Electricity Authority of Cyprus

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Electricity Authority of Cyprus
Αρχή Ηλεκτρισμού Κύπρου
Public utility
Industry Electricity
Founded 1952
Headquarters Nicosia, Cyprus
Area served
Revenue €630,541,000 (2015)
€77,919,000 (2015)
€60,378,000 (2015)
Number of employees
1,999 (2015)
Website Electricity Authority of Cyprus

The Electricity Authority of Cyprus (EAC) (Greek: Αρχή Ηλεκτρισμού Κύπρου (ΑΗΚ)) was founded in 1952 by the British colonial government. The 28 private electricity companies of the time were nationalized and absorbed into the EAC. The Authority never received any subsidies from the government as these have always been prohibited by law. Its head office is located in Strovolos. The EAC currently holds a near monopoly on electricity generation in Cyprus. It operates through three power stations with a total capacity of 1460 MW:

The company also distributes electricity produced by five privately held windfarms:

  • Orites - 82 MW
  • Santa Anna - 20 MW
  • Alexigros - 31.5 MW
  • Koshi - 10.8 MW
  • Aeolian - 10.8 MW

Additionally, individuals, private companies, and the Government own almost 54 MW of solar panels and almost 10 MW of biofuel installations and the EAC distributes the electricity these produce too.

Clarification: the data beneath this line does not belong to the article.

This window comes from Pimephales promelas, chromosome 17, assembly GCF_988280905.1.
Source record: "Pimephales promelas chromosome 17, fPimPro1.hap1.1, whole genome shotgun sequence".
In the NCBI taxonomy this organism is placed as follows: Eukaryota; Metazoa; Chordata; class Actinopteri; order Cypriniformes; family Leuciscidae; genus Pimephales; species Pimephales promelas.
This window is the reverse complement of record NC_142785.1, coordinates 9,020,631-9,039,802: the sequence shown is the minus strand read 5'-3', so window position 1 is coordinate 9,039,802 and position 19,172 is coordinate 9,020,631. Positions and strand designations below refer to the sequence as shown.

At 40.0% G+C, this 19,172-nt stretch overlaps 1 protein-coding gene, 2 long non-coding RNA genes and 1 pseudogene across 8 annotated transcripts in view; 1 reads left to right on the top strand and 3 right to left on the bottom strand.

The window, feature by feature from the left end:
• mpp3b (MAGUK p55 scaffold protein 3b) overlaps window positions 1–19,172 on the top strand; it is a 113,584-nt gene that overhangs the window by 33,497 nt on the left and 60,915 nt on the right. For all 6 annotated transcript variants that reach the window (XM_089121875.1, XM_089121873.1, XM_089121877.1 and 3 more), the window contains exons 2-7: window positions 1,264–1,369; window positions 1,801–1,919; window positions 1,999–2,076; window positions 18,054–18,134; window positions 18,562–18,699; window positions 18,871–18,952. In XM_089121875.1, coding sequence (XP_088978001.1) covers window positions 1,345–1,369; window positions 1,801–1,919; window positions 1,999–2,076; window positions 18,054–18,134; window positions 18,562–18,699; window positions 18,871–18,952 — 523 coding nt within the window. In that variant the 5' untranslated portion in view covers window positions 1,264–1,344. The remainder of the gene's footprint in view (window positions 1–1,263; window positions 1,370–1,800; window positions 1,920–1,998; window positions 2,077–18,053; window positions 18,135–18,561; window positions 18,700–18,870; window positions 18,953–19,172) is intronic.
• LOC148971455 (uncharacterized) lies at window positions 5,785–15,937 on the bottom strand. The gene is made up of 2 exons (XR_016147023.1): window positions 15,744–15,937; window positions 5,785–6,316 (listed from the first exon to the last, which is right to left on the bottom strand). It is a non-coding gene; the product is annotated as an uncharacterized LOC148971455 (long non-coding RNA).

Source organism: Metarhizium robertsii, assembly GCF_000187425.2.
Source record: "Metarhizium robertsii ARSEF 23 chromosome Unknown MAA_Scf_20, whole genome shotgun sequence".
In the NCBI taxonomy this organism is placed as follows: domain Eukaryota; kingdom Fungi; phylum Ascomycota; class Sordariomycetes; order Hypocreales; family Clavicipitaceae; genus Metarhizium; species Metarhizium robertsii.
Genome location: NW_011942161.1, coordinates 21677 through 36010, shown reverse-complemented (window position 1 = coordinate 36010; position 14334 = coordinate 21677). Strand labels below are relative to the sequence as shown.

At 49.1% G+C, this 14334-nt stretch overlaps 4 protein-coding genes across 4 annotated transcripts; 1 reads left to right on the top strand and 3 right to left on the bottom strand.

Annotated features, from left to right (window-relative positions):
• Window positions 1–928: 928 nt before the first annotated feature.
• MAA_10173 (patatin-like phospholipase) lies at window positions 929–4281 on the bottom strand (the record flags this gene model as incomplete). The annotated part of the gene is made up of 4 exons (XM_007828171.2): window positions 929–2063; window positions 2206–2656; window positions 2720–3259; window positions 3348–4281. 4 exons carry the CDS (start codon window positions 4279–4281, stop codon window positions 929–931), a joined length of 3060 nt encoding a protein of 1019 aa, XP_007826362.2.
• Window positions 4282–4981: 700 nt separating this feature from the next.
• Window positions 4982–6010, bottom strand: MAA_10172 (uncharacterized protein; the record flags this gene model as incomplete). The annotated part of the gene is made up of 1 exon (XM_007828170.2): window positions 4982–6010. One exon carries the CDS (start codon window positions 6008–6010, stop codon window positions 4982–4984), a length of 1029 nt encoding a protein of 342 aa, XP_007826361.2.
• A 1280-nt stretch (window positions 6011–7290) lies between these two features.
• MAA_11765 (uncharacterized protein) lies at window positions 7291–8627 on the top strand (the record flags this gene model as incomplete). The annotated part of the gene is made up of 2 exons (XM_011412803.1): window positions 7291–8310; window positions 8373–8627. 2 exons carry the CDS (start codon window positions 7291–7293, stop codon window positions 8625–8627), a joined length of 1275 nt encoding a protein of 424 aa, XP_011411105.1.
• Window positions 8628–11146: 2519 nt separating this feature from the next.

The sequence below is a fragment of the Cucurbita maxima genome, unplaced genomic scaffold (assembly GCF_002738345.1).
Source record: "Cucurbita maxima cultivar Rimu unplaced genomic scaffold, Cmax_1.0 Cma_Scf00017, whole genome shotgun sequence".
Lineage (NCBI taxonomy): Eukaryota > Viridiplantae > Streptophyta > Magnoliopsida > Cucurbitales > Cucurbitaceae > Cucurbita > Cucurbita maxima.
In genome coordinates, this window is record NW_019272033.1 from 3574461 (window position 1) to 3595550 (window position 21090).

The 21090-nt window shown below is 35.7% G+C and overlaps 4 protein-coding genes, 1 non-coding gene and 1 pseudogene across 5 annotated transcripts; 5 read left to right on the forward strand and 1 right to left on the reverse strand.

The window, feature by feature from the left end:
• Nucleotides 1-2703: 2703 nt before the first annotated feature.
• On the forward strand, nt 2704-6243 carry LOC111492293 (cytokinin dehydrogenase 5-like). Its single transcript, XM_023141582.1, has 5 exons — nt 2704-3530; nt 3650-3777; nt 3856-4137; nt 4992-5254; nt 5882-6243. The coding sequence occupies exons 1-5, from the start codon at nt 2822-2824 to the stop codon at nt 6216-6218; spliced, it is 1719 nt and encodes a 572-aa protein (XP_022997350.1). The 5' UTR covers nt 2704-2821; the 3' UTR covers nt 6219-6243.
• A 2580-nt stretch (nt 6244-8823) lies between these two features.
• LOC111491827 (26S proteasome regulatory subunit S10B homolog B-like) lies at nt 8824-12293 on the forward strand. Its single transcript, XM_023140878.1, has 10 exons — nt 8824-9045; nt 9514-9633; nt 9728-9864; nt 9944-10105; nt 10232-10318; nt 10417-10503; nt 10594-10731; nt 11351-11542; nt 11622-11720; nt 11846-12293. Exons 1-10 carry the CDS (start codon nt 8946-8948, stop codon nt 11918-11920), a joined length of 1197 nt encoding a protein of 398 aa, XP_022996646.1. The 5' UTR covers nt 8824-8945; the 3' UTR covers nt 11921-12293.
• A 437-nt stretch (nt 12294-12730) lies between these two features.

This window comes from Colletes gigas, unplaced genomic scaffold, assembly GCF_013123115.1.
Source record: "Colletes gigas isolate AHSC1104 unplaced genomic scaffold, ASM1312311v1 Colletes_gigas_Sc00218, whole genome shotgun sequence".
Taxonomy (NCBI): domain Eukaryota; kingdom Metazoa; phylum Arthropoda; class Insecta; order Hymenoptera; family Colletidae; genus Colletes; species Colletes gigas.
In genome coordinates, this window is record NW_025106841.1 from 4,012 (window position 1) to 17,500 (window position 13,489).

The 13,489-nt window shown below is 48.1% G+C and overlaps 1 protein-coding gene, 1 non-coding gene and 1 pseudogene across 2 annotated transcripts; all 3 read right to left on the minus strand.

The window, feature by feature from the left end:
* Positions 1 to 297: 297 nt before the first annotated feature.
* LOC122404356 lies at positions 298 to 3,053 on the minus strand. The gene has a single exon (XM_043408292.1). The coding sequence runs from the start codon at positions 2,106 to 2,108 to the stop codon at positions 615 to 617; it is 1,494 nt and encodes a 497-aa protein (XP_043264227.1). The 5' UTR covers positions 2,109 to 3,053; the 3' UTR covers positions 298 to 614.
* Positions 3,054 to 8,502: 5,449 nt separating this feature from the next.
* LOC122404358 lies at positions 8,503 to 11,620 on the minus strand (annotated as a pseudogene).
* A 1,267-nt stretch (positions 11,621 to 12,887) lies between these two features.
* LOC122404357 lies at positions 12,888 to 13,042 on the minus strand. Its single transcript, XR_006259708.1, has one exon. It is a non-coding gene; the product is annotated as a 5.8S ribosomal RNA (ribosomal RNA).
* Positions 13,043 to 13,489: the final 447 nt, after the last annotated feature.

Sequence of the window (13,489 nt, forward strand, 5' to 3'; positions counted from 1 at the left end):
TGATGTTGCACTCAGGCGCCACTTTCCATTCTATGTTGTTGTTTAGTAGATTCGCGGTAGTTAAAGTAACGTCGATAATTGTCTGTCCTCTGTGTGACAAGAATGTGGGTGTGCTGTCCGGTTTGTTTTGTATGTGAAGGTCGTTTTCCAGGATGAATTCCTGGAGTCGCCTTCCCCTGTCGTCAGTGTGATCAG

In 2015,[1] the EAC generated a total of 4,128 GWh of electricity consuming 947,226 tonnes of fuel costing €288,632,000. Maximum demand in the areas controlled by the Republic of Cyprus reached 939 MW. A total of 2.0 GWh of the produced electricity in 2015 valued €240,000 ended up in the area occupied by Turkey and no money could be collected for it.

The Authority served 559,700 customers in 2015, that is 280 per employee, up from 260 in 2014. The electricity sales per employee reached 2.02 GWh, up from 1.83 GWh in 2014.

Company investments in 2015 on its assets reached €17,721,000.

On 11 July 2011, a total of 98 containers of munitions stored at Evangelos Florakis Naval Base adjacent to Vasilikos Power Station exploded causing extensive damage to the station. To cope with the extended loss of its largest power station, the Authority had to impose rolling blackouts. In 2010, the maximum demand had reached 1,144 MW, the highest ever, and an even higher one was expected in 2011.

As a precondition to the accession of Cyprus to the European Union, the local market for electricity generation has been opened to private companies, but so far no private power plants have been built, although four licenses have been granted by Cyprus Energy Regulatory Authority. In the meanwhile, the EAC diversified into communication and cable television services in cooperation with a private company.

The headquarters of the Authority

In 2005, the company was involved in a high profile scandal involving the alleged theft of millions of Cyprus pounds from the employees' pension scheme.[2]

See also


  1. ^ Electricity Authority of Cyprus. "Annual Report 2015" (PDF). www.eac.com.cy.
  2. ^ Hazou, Elias (2007-03-03). "EAC unrest over Andronikou deal". Cyprus Mail. Archived from the original on September 30, 2007. Retrieved 2007-03-04.
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